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5 Things You May Not Know About Working Dogs

guide dog

Dogs with jobs have long played a vital role in human society. Check out these canines who contribute each and every day.

Service Dogs

According to the United States Dog Registry, “Service dogs can aid in navigation for people who are hearing- and visually impaired, assist an individual who is having a seizure, calm an individual who suffers from post-traumatic stress disorder, and even dial 911 in the event of an emergency.” These dogs are their human’s eyes, ears, notification system, and stress relief. They must be registered and wear an identifiable vest or ID to inform the public of their role. They’re on the job 24/7 for their partners, so always ask before approaching them.

Common Breeds: Border collie mixes, golden retriever, Labrador retriever, German shepherd, setter mixes, Samoyed mixes, and more

Did You Know? Service dogs are protected under federal law. Under the Americans with Disabilities Act (ADA), an individual with a disability is entitled to a service dog to help them live their lives normally.

Search and Rescue Dogs & Detection Dogs

These dogs undergo extensive and specific training to detect explosives, illegal drugs, cadavers, wildlife scat, currency, and blood. They’re commonly used throughout airports, along borders, and in criminal cases. This job requires a keen sense of smell and hearty disposition to traverse rough terrain, bad weather, and long hours.

Common Breeds: American pit bull terrier, beagle, Belgian Malinois, basset hound, collie, English cocker spaniel, English springer spaniel, foxhound, and German shepherd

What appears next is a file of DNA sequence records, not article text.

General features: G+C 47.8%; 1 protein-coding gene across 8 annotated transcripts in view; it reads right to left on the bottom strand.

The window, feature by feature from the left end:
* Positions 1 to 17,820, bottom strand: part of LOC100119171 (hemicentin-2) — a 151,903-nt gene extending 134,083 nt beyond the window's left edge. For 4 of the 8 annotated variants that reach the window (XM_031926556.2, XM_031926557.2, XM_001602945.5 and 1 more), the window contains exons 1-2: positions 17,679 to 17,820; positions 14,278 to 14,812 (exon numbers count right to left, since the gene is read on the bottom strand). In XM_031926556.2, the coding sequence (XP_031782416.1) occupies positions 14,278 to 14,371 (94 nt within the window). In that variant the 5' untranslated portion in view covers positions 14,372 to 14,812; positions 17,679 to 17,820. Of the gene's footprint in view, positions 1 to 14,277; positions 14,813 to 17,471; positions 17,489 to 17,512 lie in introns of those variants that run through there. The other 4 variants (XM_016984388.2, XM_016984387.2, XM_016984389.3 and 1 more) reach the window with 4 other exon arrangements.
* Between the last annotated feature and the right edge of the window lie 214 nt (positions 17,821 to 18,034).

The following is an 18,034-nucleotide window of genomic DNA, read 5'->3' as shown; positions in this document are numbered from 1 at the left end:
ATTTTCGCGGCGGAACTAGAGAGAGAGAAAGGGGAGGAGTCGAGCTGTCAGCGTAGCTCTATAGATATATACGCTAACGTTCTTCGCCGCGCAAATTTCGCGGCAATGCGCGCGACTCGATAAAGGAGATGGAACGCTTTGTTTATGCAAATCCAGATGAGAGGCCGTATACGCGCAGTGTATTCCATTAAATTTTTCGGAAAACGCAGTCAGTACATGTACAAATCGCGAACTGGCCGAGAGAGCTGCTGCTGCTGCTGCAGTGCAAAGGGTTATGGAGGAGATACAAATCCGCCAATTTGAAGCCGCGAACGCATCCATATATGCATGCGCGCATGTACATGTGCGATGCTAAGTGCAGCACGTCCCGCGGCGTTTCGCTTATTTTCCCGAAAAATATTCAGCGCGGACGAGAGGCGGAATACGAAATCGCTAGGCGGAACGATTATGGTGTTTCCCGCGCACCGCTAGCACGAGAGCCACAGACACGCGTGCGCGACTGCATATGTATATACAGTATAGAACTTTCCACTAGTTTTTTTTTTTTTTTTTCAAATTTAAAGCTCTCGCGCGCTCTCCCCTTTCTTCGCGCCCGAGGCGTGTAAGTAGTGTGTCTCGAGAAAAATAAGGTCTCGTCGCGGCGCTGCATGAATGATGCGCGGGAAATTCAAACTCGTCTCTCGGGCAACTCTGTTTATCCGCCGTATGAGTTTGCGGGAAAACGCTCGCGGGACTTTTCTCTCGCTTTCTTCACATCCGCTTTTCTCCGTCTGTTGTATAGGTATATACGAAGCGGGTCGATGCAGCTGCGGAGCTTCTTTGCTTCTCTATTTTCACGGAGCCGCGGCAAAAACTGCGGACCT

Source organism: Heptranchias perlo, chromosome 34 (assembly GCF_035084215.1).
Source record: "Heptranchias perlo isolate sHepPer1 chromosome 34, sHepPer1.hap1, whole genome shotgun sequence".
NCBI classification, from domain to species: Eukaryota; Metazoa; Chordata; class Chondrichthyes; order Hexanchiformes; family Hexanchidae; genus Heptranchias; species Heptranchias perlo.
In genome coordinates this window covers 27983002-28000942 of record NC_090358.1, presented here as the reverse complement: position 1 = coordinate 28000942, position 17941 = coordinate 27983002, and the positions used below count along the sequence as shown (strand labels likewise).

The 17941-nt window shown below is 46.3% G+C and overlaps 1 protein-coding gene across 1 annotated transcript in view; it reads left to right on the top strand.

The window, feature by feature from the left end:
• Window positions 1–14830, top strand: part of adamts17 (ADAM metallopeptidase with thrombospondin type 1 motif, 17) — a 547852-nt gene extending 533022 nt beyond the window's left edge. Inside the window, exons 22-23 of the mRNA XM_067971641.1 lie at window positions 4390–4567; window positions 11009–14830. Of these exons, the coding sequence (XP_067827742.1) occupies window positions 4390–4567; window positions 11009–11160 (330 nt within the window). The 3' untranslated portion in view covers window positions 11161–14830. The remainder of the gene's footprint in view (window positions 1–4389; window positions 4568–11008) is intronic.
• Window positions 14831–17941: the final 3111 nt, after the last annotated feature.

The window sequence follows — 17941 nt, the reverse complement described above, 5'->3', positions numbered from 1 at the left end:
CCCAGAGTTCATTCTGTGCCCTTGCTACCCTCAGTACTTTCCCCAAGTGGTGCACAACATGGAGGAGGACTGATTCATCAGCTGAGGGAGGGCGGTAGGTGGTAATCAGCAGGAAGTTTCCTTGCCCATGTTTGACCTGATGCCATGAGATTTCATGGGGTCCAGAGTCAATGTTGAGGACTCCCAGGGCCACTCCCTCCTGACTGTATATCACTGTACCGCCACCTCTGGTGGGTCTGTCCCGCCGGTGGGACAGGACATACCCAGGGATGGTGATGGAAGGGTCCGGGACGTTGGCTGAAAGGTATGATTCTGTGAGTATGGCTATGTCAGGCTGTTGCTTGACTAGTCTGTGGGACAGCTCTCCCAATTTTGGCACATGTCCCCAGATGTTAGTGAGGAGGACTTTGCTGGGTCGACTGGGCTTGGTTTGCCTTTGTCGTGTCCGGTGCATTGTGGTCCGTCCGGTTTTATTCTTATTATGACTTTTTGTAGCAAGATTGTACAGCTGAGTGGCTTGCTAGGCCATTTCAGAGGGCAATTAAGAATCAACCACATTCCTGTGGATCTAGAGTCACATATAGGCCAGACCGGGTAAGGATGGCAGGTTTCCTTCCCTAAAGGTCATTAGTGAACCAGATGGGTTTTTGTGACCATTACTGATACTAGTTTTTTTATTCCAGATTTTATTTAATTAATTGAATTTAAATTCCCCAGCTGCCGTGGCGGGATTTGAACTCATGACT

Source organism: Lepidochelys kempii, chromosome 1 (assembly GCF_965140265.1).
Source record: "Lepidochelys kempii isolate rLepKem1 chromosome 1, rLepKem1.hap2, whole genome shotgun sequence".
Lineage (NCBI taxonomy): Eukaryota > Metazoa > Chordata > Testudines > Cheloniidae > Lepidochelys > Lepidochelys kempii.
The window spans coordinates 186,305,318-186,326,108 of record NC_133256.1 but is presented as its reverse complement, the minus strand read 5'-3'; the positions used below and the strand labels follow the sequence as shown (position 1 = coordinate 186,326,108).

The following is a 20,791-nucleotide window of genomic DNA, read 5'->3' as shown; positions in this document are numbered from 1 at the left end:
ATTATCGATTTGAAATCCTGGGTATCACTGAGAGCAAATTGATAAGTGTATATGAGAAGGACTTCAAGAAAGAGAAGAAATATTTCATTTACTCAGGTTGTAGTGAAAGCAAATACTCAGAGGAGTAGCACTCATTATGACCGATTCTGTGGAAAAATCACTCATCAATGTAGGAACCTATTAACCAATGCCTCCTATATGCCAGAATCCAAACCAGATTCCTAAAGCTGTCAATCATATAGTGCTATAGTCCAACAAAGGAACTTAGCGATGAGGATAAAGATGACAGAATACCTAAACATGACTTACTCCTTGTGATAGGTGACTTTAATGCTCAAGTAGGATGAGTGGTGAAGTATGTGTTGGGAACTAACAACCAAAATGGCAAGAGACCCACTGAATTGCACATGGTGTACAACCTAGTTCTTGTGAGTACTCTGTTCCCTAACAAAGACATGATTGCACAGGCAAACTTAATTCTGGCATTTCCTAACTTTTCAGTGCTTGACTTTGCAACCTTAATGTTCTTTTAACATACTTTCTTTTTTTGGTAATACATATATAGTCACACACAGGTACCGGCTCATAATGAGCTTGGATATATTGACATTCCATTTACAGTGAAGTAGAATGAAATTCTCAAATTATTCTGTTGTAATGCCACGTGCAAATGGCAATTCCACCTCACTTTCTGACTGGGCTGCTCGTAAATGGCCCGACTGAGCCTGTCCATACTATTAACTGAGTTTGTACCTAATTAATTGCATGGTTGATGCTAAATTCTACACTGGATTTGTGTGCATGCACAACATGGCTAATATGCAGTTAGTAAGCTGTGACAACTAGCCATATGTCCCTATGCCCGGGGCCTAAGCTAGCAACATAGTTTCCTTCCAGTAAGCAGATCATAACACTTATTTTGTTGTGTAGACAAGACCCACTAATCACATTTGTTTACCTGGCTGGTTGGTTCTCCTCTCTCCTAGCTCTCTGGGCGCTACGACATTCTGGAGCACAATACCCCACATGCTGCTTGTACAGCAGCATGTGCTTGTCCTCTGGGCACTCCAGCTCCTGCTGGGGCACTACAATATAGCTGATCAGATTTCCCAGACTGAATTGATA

Did You Know? A bloodhound can pursue and keep pace with a fugitive for up to 100 miles.

Police Dogs

Typically called K-9 Units, these dogs are paired with a handler to help investigate crimes. These dogs’ duties include bomb-sniffing, unearthing cadavers, and tracking.

Common Breeds: German shepherds and Belgian Malinois are typically used because of their high intelligence.

Did You Know? A K-9 dog’s sense of smell can be at least 10,000 times more acute than ours. They can also search an area up to four times faster than their human companions.

Military Working Dogs

Man’s best friend has faithfully served in wars since 1939 as scouts, sentries, and messengers. Today there are more than 2,500 military working dogs in the United States Armed Forces. They are partnered with a handler and trained in detecting bombs, weapons, and drugs, as well as tracking and attacking an enemy. When one is relieved from active duty, their handler and family have the first pick of adopting them, keeping the pair together for life.

Common Breeds: Belgian Malinois, German shepherd, and Labrador retriever

Did You Know? Dogs have been in combat with U.S. soldiers during every major conflict, but they were not officially recognized until World War II when Sergeant Stubby was honored for his valor and forged the way for the military dogs of today.

Therapy and Comfort Dogs

Therapy dogs provide comfort and affection to people in many settings, including nursing homes, rehab facilities, mental health institutions, schools, and hospitals.

Common Breeds: Almost any breed can be a therapy dog as long as they are friendly with people and up to date on their vaccines. Golden retrievers tend to thrive in this role.

Did You Know? Child psychologists have found that pets can be very comforting to children and help them develop empathy.